The first cube of broccoli had landed squarely on his steak - the second slid mushily across the table and stopped in front of his wineglass. The first spoonful of sweet potato, though, got him right in the eye.

After that, there were several minutes Jim didn't remember very well. In later years, he would rank being pelted with baby food as the third most harrowing experience of his life - right after Tarsus IV and Rura Penthe. "And much, MUCH more terrifying," he would say, with a convincing shudder.

At last, Jim dived for the replicator card Spock had left, jammed it into the machine, grabbed the resultant twist of dark, sticky candy, and shoved it at Bee almost without thinking about it.

Bee, unused to receiving this treat unless she was upset or in pain, dropped her other food, and began to suck greedily on the stuff, her toothless gums smacking together happily.

Jim panted, leaning on the now disaster area of his dinner table, "Oh, we are soooo getting back at your dad. . ."

His door chimed.

"C-come in?"

He was unsure whether he had managed to hit the panic button or not, but no matter. Bones, Chapel, even Rand or Scotty - he'd be glad for the company while he cleaned all th-

His mind stuttered to a halt when he saw who it actually was. . .

"That plomeek stew was excellent, darling." Ny sat back and sighed. Her first dinner without T'Ashal in their quarters had turned out much better than she had feared. She missed her baby, of course, but it was nice to be able to eat without strategic force fields everywhere.

"It was made all the better by your sweet-potato bread."

"I just can't seem to master Vulcan cooking as well as you though. . ."

"But your fried plantains were quite a revelation. I never did develop a taste for bananas."

"Plantains are a different kettle of fish entirely, Spock."

"Well then, even your mixed metaphors are acceptable."

Ny smiled at Spock's signature counter-compliments. They could sit here for another ten minutes, doing nothing but pointing out how wonderful the other was. Pleasant as that normally was, she had other plans for tonight.

"Really, I have to thank the set of cast-iron pots and pans you got us. Pre-seasoned and everything! They're just like what my mother used to cook in," she tapped the stew pot with the wooden ladle that had come with it, "Are you sure the Science department didn't mind using up five Special Replicator credits? Cast iron takes twice as much energy to replicate as your basic teflonimide heating-pan."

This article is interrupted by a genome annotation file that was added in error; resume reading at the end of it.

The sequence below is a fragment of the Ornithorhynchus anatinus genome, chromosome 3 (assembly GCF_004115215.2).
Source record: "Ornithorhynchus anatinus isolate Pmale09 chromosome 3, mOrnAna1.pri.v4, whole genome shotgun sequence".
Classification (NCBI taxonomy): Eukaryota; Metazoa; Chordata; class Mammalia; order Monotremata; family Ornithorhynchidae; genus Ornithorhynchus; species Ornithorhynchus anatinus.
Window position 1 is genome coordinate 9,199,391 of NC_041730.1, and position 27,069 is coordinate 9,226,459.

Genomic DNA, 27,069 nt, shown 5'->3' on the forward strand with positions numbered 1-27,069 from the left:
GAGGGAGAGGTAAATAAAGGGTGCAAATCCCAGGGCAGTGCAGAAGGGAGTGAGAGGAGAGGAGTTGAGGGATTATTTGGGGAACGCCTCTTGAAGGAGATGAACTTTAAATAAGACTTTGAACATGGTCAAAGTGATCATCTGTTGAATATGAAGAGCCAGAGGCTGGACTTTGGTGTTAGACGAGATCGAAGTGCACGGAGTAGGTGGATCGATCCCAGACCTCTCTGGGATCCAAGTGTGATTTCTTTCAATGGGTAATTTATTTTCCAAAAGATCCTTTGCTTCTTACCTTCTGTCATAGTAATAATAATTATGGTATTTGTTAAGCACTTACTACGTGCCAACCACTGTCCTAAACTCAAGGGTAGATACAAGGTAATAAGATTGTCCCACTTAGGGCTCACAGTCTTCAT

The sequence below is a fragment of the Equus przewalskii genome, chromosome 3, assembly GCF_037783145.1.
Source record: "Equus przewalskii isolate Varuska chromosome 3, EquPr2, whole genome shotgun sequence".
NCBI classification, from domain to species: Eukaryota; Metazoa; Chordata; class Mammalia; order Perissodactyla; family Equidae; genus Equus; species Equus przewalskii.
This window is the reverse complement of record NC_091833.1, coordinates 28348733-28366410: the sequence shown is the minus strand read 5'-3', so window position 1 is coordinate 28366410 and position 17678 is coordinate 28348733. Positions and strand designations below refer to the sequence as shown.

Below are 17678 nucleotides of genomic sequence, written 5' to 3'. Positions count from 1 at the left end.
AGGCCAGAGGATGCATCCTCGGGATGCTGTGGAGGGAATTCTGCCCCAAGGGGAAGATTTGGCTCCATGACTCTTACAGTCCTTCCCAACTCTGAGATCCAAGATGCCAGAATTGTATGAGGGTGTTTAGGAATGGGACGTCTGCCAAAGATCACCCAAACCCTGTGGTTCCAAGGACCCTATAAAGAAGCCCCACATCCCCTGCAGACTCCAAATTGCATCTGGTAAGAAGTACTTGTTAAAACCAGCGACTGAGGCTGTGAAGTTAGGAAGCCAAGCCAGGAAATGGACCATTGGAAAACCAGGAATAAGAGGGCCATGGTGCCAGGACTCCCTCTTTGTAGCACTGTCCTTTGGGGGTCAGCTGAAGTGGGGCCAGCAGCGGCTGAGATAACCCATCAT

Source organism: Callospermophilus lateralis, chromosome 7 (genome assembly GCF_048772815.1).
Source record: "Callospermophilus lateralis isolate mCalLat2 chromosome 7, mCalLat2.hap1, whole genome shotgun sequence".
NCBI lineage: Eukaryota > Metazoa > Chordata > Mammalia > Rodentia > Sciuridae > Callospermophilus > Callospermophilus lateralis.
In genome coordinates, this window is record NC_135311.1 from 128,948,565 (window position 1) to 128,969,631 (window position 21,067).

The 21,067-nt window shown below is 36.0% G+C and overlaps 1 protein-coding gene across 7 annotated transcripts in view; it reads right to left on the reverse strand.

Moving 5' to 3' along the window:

"The labs will barely miss them, I assure you. Our energy allotment is prioritized such that I, as department head, have a personal Special Replicator credit ration. Five is not quite an entire week's worth."

"Oh? I never knew that."

"It is meant for emergencies. Usually I donate my personal portion to Engineering, as they are much more likely to have need of them."

Ny lip twisted, "And apparently, Communications has no need for them at all. . ."

Spock's eyebrow raised in confusion, "I was unaware your department was overlooked in this matter."

She shrugged, "Not entirely overlooked - we have an energy ration just like everyone, and enough Special Replicator credits to make replacement parts if anything breaks - but I'd like a few to use for my own projects now and then."

"I will speak to the Captain tomorrow."

"Speaking of the captain. . . how do you think he's doing?" She looked askance at her husband.

Spock tilted his head a little, and his face took on the look it usually did when he was accessing the familial bond.

"Our daughter is. . . very happy."

Ny smiled grimly, "Oh dear. We better go rescue him."

Spock shook his head firmly. "No."

Nyota laughed incredulously, "But. . . but he's probably. . . "

"Yes. . ." he took a deep breath before saying, "I spoke to Carol Marcus yesterday."

Nyota was brought up short by this non sequitur.

"W-wh. . . what?"

"I spoke to Carol Marcus yesterday."

"Uhm. Okaaaay? How is she?"

"Very. . ." he pressed his fingertips together contemplatively, "Angry."

"But. . . why?

"In the course of our conversation, I mentioned our anniversary plans. And she was quite surprised. You see, apparently she and Jim have been arguing over whether or not it would be a good idea for them to have a baby. He has been staunchly against it for some time, I understand"

Ny relaxed, "Ohhhh. I see. Or rather - I think I see. . ."

"When I explained in more detail what tonight would entail, she made me promise her something. And I have honored this promise."

Light was dawning, and she slipped out a gift box from one of their little side-cupboards.

"And that promise was. . . . . .?

"We are going to let her rescue Jim."

"Oh, you are evil!" Nyota chuckled. She made him push back his chair and then sat in his lap. "But, what's done is done, and maybe, this way, we have time for these. . ." She held up the box of orange chocolate truffles.

Spock blinked at them, then glanced at the chronometer. "I should think we very much have time for those, Nyota. . ."

It took well over an hour, most of which was filled with a lot of very loud and angry whispering that they didn't know was disturbing her sleep cycle, but eventually, S'chn T'gai T'Ashal "Bee-bee" Nyah Elizabeth Grayson-Uhura, Heir of Surak, fell asleep that night, cradled safely between a newly engaged pair of very happy people, who loved her almost as much as her parents did.